Today I want to write about a hot topic: loneliness. Indeed, as hot as it could get in nowadays society. A topic that most probably unites many people among us and is at the same a taboo topic. Who talks about loneliness? Who dares to express vulnerability and pain originating from the way the social fabric functions nowadays? Very few people I guess.
As a feminist I am concerned about this issue, not only because it is alive in my life nowadays in a particularly strong way, but mainly because I believe loneliness arises from the capitalistic and patriarchal values uplifted in western world. Values that embrace individualism, competition, consumerism, money, destruction of the common good in benefit of corporate companies, human rights violations and impunity, and so on and so forth. All together these values contribute to create a society where people live apart and disconnected from each other (and often from themselves).
But what is loneliness? And how do you experience it in your life? And, most importantly, how can we build loving communities?
In my experience loneliness may be related to very different situations and moments in life. For instance in this period I am starting a ‘new life’ in a new country and I am searching for a job. I feel often very lonely in the process of organising and building this new life, settling down and creating my ‘spot in the sun’ in this new place. This is a kind of loneliness that I imagine many people in this same situation may also experience. It is linked to the possibility of exclusion, to fear and the reality of having to deal with things by myself. And although a social network is an extremely important asset in this case, ultimately each and every one of us is the sole responsible for our own wellbeing and decisions. Meaning that no one can substitute no one in this intricate pathway of choices, decisions and struggles that are part of creating a new life somewhere.
In other moments loneliness may take the shape of a deep emptiness that seems cannot be fill in by anything. This expression of loneliness is a result of the lack of connection and, most importantly, intimate connection. And being surrounded by people does not necessarily mean to be connected to this people. Because meaningful connection is a result of intimacy and deep sharing, without fear of being judged and excluded. How easy is that nowadays to find this kind of intimate relationship? How often are you communicating in a deep way, a moment when you feel you are listened to and that you listen to the other, a moment when it is possible to share about what is meaningful and important in your life?
I am very concerned about the hollowness that often characterises social meetings in contemporary society. All sorts of meetings, including social media ‘meetings’, which are full of happy photos and beauty, that don’t represent accurately society. Yes, life is beautiful, yes, everyone has beautiful sides and features, yet we all have also a side that is not so beautiful, that is scared and fearful, and that includes negative aspects and thoughts. And it is perhaps because it is so hard to show all this in a public and also private sphere that it is also so hard to speak loneliness. Because if society, and ourselves first of all, cannot accept vulnerability and ugliness then it is not possible to open up conversations about loneliness, about its meaning and the pain it inflicts in our bodies and in our lives. And this is one other reason why this blog post makes a lot of sense to me, because it represents the possibility of new conversations about loneliness, conversations where shame can be washed away and this way create the space to embrace each other and connect intimately.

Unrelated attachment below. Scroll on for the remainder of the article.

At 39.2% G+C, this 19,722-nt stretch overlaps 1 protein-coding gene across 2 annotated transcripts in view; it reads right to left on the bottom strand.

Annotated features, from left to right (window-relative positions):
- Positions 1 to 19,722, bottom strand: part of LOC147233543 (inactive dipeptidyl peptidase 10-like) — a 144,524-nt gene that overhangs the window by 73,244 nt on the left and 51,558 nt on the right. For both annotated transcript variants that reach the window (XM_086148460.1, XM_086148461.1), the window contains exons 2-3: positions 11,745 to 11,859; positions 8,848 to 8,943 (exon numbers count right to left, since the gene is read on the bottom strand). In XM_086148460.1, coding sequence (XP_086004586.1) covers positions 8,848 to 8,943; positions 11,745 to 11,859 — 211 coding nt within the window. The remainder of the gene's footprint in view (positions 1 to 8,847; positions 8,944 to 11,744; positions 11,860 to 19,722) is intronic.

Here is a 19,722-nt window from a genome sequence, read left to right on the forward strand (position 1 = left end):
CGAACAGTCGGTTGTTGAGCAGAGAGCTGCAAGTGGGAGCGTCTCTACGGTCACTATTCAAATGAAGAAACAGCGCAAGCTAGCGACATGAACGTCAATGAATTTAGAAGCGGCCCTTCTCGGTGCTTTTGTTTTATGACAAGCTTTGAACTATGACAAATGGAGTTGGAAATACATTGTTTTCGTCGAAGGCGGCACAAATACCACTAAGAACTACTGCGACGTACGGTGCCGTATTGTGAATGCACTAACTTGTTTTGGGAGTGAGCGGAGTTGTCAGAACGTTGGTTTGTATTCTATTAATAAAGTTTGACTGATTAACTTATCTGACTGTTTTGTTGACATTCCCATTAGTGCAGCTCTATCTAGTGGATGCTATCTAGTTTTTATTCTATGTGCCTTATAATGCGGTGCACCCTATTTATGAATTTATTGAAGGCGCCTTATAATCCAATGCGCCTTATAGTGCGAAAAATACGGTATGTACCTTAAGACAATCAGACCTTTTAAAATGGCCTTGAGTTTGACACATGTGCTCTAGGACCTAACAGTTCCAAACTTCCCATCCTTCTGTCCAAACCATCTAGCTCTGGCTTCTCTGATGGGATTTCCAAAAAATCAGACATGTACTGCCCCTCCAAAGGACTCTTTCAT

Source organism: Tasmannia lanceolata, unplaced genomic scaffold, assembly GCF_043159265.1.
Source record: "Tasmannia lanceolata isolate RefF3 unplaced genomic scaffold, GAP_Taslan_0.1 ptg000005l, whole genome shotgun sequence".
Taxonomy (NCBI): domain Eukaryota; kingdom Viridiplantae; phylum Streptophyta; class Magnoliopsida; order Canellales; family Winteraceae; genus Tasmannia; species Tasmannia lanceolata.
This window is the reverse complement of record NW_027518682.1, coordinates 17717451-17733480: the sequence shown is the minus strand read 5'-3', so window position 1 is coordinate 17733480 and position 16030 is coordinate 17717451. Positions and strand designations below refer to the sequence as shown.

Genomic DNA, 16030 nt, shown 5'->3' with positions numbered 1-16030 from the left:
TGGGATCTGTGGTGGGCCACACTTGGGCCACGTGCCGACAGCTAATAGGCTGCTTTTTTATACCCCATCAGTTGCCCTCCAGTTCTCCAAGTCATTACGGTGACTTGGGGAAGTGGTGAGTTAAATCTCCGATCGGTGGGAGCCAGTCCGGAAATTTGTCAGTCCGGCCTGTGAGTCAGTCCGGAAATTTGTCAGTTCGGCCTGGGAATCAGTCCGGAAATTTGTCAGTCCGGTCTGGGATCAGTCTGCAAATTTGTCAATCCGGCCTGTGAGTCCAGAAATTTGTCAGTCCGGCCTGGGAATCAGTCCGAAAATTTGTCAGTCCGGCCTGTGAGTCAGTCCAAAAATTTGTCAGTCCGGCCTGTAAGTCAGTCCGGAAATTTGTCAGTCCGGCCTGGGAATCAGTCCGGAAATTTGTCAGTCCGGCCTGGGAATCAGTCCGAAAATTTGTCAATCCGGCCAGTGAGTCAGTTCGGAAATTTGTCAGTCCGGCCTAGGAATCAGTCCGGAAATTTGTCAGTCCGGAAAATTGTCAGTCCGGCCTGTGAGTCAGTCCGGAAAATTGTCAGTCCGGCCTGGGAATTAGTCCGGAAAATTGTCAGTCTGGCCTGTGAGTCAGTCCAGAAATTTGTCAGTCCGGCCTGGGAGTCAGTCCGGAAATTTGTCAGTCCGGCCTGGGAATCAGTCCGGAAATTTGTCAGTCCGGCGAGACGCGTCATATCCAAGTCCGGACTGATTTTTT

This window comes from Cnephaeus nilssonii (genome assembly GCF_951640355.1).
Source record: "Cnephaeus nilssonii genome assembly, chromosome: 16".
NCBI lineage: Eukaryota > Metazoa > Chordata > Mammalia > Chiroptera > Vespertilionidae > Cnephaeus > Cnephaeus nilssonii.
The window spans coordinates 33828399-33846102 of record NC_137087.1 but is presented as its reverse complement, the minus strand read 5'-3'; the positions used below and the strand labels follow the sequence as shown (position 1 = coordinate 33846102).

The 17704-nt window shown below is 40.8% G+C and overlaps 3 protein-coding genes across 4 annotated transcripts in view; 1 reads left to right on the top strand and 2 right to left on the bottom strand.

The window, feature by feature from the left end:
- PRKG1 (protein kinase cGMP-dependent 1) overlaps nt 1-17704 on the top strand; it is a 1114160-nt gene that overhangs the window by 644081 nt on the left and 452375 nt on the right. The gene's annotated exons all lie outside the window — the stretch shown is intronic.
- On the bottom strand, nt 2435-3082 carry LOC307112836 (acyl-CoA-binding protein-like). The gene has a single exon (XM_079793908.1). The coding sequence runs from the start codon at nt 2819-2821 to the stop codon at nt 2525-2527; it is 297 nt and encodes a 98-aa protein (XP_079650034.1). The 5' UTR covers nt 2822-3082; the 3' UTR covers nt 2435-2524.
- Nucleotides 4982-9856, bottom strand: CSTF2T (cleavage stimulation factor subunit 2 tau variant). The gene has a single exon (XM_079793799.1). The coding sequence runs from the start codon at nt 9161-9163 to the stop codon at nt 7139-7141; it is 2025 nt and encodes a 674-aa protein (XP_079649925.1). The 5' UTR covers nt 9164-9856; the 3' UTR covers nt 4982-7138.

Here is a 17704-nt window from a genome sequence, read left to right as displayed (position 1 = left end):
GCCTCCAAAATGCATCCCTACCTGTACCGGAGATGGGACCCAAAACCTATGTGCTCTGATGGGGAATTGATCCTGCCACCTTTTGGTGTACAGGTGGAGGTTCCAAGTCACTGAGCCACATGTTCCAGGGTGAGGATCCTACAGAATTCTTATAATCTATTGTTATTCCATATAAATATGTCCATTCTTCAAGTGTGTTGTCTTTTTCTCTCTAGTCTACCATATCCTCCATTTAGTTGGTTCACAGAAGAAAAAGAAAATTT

To speak loneliness is then a very first step to release it and to find out ways to accept and/or overcome it. Indeed last week I started this very interesting process of telling people how lonely I feel, and I discovered that I was not the only one! This helped me for instance to realise that I am not a weird person who is going through life feeling lonely more often than desired. And being not alone in loneliness is already a step to survive to it, because the discovery of loneliness in the other is the validation of the feeling that gives to it a character of ‘normality’.
On the other hand talking about this really contributed to create this intimacy and empathy that boosts relief from loneliness. All together, active listening, non judgement, acceptance, intimacy and empathy are five key values and skills that create the fundaments for a trustful relationship where loneliness may find relief and people may feel loved. Loved in their strengths and weaknesses. Because, indeed, love and belonging are the missing pieces when human soul and body are taken over by loneliness. And sometimes is even the lack of ability to search for this love, to ask for help and support that create the space for loneliness to arise. For this reason it is essential to learn to speak out whenever we are not feeling well, breaking out the chains of shame and fear, because we are all human and what unites us all is much wider and stronger than what keeps us apart.
And last, but not the least I would say, the creative power of loneliness may also be a question that is worth to think about. For instance to express and therefore release this feeling through any creative channel. Any sort of self-expression, like writing, cooking, painting, gardening, and so on. Self-expression is always a very good way to reconnect to the self and at the same time to feel all the creative power that as human beings we hold inside. Indeed this is also love, to find again self-love by rediscovering our inner strengths and power.